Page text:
I first shared this recipe for Homemade Granola Bars over five years ago! I’ve updated the post and pictures a bit to share it with those of you who may have missed it the first time.
Homemade Granola Bars are so easy to make yourself, you’ll wonder why you’ve never made them before. This recipe allows you to customize the ingredients to suit your family’s taste.
I love it when I find a recipe that is a hit from the get go. Several years ago, I went looking for a homemade granola bar recipe that included ingredients that I could not only pronounce but also had on had regularly. Originally inspired by a recipe from Alton Brown (I’ve changed it up slightly), these Homemade Granola Bars have just enough chewiness that they remind us of the store-bought version but they have simple, whole ingredients and no preservatives. They also have just the right salty sweet ratio.
These Homemade Granola Bars were a hit right away with my family! They’re great because you can change up the ingredients to fit your family’s preferences. Don’t like almonds? That’s ok—substitute another favorite nut or seed. Don’t like any of those? That’s ok too—just leave them out! Change up the dried fruit too. Instead of using raisins every time, how about other dried fruit like dried cranberries, cherries or apples? You could even use mini-chocolate chips if you like!
A few times I have added both wheat germ AND ground flax seed to boost the nutritional content too…no one is the wiser and they taste delicious. Ground flax seed is something I have on regularly to add to baked goods, oatmeal or cereal and smoothies most often. I buy a big bag at Costco and it’s so easy to store making it easy to add whenever.
A few extra tips:
- I prefer unsweetened coconut which can sometimes be tough to find. But I can consistently find it at Kroger.
- Toasting the nuts adds an extra depth of flavor but it’s not necessary if you’re in a rush.
- Adjust the honey or brown sugar if you feel like it’s too much. Just make sure it’s too dry to spread into the pan.
Once you try these Homemade Granola Bars and discover how quick and easy they come together, you’ll want to have them on hand often. They are great for after-school snacks, in lunchboxes or any time you’re on-the-go. I hope you’ll try them too!
Homemade Granola Bars
- GRANOLA BARS
- Adapted from Alton Brown
- Prep Time: 20 min
- Cook Time: 40 min
- Serves: 16 2-inch squares
- 2 cups old-fashioned rolled oats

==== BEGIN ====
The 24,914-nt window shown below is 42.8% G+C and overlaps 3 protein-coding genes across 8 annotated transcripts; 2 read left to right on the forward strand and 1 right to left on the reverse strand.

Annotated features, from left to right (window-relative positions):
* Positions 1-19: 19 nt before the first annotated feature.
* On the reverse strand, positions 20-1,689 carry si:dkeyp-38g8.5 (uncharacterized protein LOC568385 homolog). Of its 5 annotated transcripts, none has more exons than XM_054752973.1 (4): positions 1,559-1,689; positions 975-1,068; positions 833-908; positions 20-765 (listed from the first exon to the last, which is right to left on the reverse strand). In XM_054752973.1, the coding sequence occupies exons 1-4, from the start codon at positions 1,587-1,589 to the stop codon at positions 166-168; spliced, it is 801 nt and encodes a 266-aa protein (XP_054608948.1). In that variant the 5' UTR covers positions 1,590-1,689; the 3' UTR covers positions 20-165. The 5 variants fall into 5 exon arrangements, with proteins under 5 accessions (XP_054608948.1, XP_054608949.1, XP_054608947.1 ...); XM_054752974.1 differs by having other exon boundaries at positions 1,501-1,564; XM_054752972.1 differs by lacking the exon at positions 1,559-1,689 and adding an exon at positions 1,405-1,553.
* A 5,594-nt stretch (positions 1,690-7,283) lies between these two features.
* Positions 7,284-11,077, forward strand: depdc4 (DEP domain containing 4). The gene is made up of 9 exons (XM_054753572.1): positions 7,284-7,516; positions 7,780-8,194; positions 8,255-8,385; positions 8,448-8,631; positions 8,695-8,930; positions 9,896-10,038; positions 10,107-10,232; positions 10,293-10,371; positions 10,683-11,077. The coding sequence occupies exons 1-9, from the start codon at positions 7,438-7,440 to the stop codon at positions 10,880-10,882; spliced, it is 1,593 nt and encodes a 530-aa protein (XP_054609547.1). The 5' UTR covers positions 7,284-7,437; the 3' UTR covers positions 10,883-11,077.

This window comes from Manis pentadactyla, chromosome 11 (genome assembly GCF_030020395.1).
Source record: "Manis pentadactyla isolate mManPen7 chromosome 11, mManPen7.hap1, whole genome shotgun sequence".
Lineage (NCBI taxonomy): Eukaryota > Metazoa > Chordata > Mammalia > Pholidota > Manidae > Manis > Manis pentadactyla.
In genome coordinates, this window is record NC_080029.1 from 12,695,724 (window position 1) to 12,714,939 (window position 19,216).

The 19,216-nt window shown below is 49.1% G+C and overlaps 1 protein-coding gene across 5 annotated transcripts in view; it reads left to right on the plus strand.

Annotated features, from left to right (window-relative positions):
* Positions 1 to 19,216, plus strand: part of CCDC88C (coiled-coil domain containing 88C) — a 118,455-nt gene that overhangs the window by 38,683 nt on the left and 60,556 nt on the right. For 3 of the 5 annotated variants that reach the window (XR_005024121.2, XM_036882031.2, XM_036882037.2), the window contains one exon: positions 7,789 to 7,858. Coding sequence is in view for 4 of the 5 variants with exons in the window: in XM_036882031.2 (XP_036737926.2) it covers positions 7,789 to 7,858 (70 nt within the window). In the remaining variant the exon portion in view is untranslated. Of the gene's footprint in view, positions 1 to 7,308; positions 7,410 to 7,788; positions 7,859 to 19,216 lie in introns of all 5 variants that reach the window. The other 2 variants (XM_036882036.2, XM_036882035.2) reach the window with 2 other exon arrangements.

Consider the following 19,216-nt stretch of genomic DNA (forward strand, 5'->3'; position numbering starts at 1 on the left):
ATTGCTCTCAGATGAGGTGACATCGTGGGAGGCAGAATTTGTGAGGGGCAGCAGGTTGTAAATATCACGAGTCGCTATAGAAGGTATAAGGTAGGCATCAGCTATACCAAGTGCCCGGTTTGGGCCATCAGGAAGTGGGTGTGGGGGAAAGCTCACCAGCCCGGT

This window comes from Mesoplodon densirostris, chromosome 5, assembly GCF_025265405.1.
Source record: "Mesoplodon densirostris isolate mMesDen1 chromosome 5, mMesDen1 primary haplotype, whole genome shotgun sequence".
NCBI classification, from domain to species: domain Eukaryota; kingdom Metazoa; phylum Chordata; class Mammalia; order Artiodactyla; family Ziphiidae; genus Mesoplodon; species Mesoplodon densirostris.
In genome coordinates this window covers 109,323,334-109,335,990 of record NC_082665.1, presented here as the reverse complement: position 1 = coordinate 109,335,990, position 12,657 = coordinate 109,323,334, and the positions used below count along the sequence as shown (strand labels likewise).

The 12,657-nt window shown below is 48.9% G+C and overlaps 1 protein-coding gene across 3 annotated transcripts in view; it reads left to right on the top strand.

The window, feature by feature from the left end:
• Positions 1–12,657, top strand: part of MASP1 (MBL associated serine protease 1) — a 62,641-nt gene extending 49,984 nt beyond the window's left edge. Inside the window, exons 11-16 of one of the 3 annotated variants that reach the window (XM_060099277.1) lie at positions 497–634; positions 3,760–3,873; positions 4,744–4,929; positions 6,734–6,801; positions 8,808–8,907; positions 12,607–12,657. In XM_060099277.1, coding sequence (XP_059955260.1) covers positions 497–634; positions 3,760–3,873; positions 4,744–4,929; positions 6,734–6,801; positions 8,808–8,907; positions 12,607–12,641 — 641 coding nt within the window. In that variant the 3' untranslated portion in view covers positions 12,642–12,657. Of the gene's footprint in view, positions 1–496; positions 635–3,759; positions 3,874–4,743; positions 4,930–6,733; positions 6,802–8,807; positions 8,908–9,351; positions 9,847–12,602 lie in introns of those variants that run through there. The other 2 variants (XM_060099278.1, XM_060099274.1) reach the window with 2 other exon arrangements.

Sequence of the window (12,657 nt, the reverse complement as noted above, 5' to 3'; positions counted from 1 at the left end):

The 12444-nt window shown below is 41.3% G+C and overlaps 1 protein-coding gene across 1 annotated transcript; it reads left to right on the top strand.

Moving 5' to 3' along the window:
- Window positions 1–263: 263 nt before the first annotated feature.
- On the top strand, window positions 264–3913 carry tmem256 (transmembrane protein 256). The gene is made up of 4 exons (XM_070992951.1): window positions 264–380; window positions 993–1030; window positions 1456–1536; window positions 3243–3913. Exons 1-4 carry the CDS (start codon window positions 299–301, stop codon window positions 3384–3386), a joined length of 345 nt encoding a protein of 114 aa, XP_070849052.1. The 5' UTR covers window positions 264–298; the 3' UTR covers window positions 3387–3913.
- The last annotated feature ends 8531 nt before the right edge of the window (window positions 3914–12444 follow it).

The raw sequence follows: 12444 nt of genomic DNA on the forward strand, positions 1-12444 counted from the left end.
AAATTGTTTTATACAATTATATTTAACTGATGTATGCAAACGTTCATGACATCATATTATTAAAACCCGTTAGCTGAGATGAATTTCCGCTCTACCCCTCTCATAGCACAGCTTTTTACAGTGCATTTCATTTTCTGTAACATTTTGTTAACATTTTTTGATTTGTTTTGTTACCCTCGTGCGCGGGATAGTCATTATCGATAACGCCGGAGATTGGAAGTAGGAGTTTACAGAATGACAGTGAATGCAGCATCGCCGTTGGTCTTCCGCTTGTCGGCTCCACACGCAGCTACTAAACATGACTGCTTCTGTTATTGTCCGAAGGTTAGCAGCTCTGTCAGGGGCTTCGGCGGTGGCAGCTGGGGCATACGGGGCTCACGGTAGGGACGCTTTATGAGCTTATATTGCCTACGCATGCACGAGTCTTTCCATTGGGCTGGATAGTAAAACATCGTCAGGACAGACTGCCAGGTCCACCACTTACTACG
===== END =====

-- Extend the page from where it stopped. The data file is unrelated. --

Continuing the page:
- 1 cup sliced almonds or chopped nuts of your choice, toasted if desired
- ½ cup unsweetened shredded coconut
- ½ cup wheat germ or ground flax seed
- 1/3 cup honey
- ¼ cup packed brown sugar
- 2 T unsalted butter plus extra for pan
- 2 tsp. vanilla extract
- 1/2 teaspoon kosher salt
- ¾ cup raisins other dried fruits of your choice
- Butter or spray with non-stick spray a 9 by 9-inch glass baking dish and set aside. Preheat the oven to 350 degrees F.
- Spread the oats, coconut, almonds, and wheat germ or ground flax seed onto a half-sheet pan. Place in the oven and toast for 15 minutes, stirring occasionally.
- In the meantime, combine the honey, brown sugar, butter, extract and salt in a medium saucepan and place over medium heat. Cook until the brown sugar has completely dissolved.
- Once the oat mixture is done, remove it from the oven and reduce the heat to 300 degrees F. Immediately add the oat mixture to the liquid mixture, add the dried fruit, and stir to combine. Turn mixture out into the prepared baking dish and press down, evenly distributing the mixture in the dish and place in the oven to bake for 25 minutes. Remove from the oven and allow to cool about 15 minutes. Cut into squares and cool completely (this is so they’re easier to cut and remove from the pan before getting too hard). Store in an airtight container for up to a week.
Nutritional information for the recipe is provided as a courtesy and is approximate only. We cannot guarantee the accuracy of the nutritional information given for any recipe on this site. Erythritol carbs are not included in carb counts as it has been shown not to impact blood sugar. Net carbs are the total carbs minus fiber.